This month, SYFY WIRE is interviewing some of the best composers in TV and film, to get insight on the theme songs and scores that stick in our head long after the credits roll.
Music for genre-related television can be just as powerful and ornate as anything heard in a film these days, with shows like Game of Thrones, Westworld, Doctor Who, and more weaving in thematic material that becomes the perfect accompaniment to the stories being told. That wasn't always the case, and composer Bear McCreary deserves some of the credit for his musical work on the reboot of Battlestar Galactica.
McCreary is one of he most prolific composers in genre entertainment — aside from Battlestar, his work includes Black Sails, Defiance, Constantine, Outlander, Marvel's Agents of S.H.I.E.L.D., and The Walking Dead, the last three of which are still on the air. He's branched out into films, having recently composed scores for Colossal and The Cloverfield Paradox. He also wrote music for Kratos' walk on the Norse side in the most recent God of War video game.
Battlestar Galactica gave him his start, however, when he worked on the miniseries under the show's first composer, RIchard Gibbs. When Gibbs departed the show after that introduction, Bear McCreary stepped up and made television music history.
SYFY WIRE talked with McCreary about all things related to Battlestar Galactica as well as Outlander. In part one of our interview, he delves into the vast array of themes and motifs contained within his Battlestar legacy.
SYFY WIRE: How did the main title track for Battlestar get written?
Bear McCreary: That arrangement was done by Richard Gibbs as I recall. There's actually a deeper story than that…it goes back further then any composer being hired on Battlestar Galactica at all. It was an idea that came from Edward James Olmos. It's a well-known tense of the Gayatri mantra, a Hindu chant. It was a thing that Eddie played on set when they were shooting, just to get people in the mood for something, it was more deep and more meaningful. Eddie loved this piece and so it was actually his idea that it be the main title.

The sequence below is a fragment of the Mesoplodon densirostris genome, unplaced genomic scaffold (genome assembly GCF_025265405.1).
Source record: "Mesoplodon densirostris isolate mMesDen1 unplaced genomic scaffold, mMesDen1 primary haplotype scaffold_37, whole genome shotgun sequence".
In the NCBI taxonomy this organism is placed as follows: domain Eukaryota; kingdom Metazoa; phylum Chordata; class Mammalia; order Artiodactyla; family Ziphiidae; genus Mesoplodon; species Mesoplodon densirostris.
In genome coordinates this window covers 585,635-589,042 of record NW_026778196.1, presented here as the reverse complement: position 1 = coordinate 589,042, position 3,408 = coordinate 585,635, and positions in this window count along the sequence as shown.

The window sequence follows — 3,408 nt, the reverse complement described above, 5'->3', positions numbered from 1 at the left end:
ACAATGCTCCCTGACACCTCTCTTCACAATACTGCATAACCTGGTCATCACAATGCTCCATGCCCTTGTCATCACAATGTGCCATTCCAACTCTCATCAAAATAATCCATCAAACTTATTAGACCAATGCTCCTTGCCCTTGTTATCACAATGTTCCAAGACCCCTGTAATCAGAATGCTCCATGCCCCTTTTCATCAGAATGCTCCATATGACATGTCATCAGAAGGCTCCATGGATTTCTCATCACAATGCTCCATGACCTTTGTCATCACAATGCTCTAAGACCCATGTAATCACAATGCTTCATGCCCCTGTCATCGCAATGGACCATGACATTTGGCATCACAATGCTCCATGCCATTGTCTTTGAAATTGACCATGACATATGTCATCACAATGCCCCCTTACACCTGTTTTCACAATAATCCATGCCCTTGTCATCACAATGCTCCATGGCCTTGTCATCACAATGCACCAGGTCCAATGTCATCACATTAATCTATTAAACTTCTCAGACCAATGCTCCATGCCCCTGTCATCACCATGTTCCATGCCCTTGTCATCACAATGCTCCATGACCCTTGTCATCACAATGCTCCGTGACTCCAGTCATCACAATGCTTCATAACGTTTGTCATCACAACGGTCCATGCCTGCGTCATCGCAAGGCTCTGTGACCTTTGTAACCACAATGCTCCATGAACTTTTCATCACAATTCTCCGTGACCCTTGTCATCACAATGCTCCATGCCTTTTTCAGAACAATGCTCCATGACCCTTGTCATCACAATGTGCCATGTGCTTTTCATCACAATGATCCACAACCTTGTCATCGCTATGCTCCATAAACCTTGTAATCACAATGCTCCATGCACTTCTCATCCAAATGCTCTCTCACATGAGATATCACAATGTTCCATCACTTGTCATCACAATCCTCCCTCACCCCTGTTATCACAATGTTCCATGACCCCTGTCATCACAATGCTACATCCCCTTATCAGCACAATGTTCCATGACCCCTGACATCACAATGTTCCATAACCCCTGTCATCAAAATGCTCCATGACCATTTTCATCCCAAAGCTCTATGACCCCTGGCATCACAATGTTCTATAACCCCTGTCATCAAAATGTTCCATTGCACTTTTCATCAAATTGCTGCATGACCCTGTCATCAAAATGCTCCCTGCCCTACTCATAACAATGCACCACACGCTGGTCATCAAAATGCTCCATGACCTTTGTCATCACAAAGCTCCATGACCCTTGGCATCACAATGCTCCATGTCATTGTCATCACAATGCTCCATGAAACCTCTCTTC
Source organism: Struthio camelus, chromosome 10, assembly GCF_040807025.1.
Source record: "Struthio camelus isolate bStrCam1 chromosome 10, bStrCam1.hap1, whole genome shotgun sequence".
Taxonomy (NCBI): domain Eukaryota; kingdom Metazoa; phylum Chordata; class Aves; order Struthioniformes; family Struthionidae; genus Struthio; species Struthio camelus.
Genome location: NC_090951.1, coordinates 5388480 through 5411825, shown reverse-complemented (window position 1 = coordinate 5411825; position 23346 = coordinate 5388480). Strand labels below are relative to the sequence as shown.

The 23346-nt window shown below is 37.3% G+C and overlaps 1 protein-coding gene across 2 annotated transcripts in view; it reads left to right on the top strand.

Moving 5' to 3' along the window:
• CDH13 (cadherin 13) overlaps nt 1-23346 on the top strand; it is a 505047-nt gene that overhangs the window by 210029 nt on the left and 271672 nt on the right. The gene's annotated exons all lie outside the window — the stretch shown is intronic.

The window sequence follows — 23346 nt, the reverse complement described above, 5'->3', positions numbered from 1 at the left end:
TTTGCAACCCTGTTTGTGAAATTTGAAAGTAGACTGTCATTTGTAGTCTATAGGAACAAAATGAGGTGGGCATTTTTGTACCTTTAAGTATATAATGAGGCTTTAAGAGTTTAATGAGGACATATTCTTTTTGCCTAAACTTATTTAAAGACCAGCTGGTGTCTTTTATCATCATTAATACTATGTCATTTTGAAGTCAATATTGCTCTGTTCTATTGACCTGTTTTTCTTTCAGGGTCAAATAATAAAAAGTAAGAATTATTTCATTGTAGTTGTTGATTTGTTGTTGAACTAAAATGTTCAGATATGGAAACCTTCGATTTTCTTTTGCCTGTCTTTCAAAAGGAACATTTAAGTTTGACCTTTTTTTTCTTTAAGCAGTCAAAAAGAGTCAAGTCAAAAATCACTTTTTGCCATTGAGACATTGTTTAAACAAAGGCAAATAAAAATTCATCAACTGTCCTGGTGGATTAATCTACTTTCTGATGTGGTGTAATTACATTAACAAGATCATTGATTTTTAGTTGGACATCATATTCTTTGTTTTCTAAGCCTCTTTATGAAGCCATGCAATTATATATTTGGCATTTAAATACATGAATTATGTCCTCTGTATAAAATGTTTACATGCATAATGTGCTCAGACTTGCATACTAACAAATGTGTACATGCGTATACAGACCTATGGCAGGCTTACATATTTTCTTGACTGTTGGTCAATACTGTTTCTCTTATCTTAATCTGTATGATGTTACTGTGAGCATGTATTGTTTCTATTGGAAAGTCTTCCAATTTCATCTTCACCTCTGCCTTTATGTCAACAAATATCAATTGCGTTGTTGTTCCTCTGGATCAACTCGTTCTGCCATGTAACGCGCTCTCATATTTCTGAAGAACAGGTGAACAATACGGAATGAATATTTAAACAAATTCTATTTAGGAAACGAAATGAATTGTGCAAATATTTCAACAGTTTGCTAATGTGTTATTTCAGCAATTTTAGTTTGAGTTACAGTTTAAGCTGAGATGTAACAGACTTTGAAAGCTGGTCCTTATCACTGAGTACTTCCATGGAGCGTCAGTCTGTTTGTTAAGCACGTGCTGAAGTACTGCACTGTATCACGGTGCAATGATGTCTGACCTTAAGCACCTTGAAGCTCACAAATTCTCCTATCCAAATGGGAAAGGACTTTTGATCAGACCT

It was really fitting — Richard Gibbs did an arrangement of it that became the main title, and I used it again in "Apocalypse" [from Battlestar Galactica: The Plan]. It was always kind of like the voice of the show. That spark of inspiration, that this ancient text be used in a science fiction television show, that goes to Eddie Olmos.
Your musical motifs and themes gave a great sense of musical continuity. Was that something that you had wanted to do, was it something you were asked to do, or was it both?
Actually I had specific instructions from the showrunners not to use any themes at all. This was in the early days, and everyone expected science fiction television to have a certain sound. The notion that Battlestar would not have an orchestral score was ground breaking and terrifying. When I say the producers said specifically they wanted no themes, what they were really saying is they did not want to hear big French horns soaring with somebody's theme when they walk into a room. I internalized that when I started writing.